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Dear Demetria:

My best friend of seven years slept with my “friend with benefits.” Yes, I have no claim to the man, but I let them both know prior to this incident—after they made out in front of me while drunk—that it made me uncomfortable. They both agreed to respect how I felt.

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Fast-forward two weeks: We all go out and have a couple drinks. Everyone crashes at my place. We wake up the next morning and she tells me they had sex in my house, on my couch, while I, other friends and my younger brother were sleeping not 50 feet away. I'm disgusted with both of them. How do I go about dealing with them? I feel like they both, mostly her, completely took advantage of my trust. —Anonymous

Um … what?

There is so much—so, so much—going on here that I don’t understand. It really seems as if you’re leaving out some critical details about lifestyle choices or sexuality that would make this story more cohesive.

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Beating around the bush isn’t my strong suit, so let me just ask: Did you and your bestie of seven years ever have a threesome with your “friend with benefits,” or perhaps with other men prior to him? That is the only way this story even sort of makes sense.

If you and your friend are used to having threesomes or sharing guys in some fashion—just FYI, you wouldn’t be the first person to write in about it—then there would be a somewhat logical explanation for why she would make out with a guy you’re dating—or just having sex with—right in front of you. Her thought process would be something like, “We always share! So this is perfectly fine!”

Maybe she was warming him up for you and didn’t think she was out of line. That still wouldn’t explain why she had sex with him when you were sleeping just a few feet away and after you asked them not to, but I’ll get to that in a minute.

This, or something along these lines, has to be what’s at play. Because anybody else would have gone full HAM if she found her best friend and a guy she was having sex with making out. The general rule is that a best friend shouldn’t be kissing (or flirting with)—much less sleeping with—a man you’re dating unless she has permission. (Hey, some people get down like that.) It doesn’t matter if you don’t have a committed relationship with the guy and you’re both single.

I mean, it’s bold to go after your best friend’s sex buddy, period. But it’s huevos almighty to do it right up in front of your face, like, “Oh, I see you sitting there and I will pretend I don’t.”

Then you see this profound disrespect and you just say, “Hey, guys, don’t do that anymore”? I’m not saying you should have flipped tables. I am saying that no one would blame you if you did. I’m also saying that at the very moment you saw them making out, you should have ended your friendship and your sexual relationship, on the spot. That’s what most people would have done.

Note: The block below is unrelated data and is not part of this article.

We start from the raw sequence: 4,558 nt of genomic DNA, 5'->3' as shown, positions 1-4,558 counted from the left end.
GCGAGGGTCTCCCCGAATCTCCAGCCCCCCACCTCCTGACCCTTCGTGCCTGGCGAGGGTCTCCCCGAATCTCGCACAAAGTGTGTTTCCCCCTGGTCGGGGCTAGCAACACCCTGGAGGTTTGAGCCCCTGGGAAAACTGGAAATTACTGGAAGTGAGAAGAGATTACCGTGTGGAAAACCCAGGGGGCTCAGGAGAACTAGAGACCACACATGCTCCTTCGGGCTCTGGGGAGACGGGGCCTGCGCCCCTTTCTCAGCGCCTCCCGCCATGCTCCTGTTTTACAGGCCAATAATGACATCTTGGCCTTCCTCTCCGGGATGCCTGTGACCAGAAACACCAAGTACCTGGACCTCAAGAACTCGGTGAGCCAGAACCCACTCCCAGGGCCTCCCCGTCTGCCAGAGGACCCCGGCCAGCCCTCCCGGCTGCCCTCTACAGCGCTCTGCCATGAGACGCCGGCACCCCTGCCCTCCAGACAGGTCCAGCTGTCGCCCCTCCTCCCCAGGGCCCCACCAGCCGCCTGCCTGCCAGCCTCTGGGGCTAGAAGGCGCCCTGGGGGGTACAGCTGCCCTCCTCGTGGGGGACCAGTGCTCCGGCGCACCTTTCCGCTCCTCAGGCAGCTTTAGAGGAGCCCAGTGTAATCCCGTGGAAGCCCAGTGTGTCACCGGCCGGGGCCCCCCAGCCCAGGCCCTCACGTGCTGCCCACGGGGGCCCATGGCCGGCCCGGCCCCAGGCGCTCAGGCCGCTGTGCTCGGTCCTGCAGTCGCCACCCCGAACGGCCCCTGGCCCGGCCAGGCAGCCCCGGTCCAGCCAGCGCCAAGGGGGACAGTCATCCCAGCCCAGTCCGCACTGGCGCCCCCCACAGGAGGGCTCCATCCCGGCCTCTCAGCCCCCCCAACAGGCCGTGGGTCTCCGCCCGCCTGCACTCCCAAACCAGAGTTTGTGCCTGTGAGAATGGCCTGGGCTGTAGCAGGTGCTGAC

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You chose not to, for whatever reason 99 percent of people will not understand. And 100 percent of people will never understand why you maintained both relationships and chose to go out drinking with them and then invited them home with you and didn’t sit up all night watching them. I’m extremely baffled by a lot in this story, but this part baffles me the most.

I’m not shocked that they had sex. I’m not shocked that she told you about it. It’s pretty clear to me that your friend has a long history of overstepping what most people would consider basic boundaries. She did this so, so freely and so, so messily and still has your friendship—even though this isn’t the first time she’s been extra. No one starts with making out with your guy in front of you; this indicates to me that your boundaries are way off-center, too, or have been in the past.

What your bestie did was a huge breach of trust. For whatever reason, you gave her a second shot after she made out with your guy, and she still slept with him even after you told her not to.

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There’s only one reasonable reaction here: The bestie and the jump-off are cut off. Let them go have each other. Clearly, you’re no longer down for whatever situation existed in the past, and your best friend is still about that life. It’s time to find new friends and a new man who know how to respect your new boundaries.

Demetria Lucas D’Oyley is a contributing editor at The Root, a life coach and the author of Don’t Waste Your Pretty: The Go-to Guide for Making Smarter Decisions in Life & Love as well as A Belle in Brooklyn: The Go-to Girl for Advice on Living Your Best Single Life. She answers your dating and relationship questions on The Root each week. Feel free to ask anything at askdemetria@theroot.com.

Previously in Ask Demetria: “Spending His Birthday With His Boys Instead of Her Proves She’s an Option, Not a Priority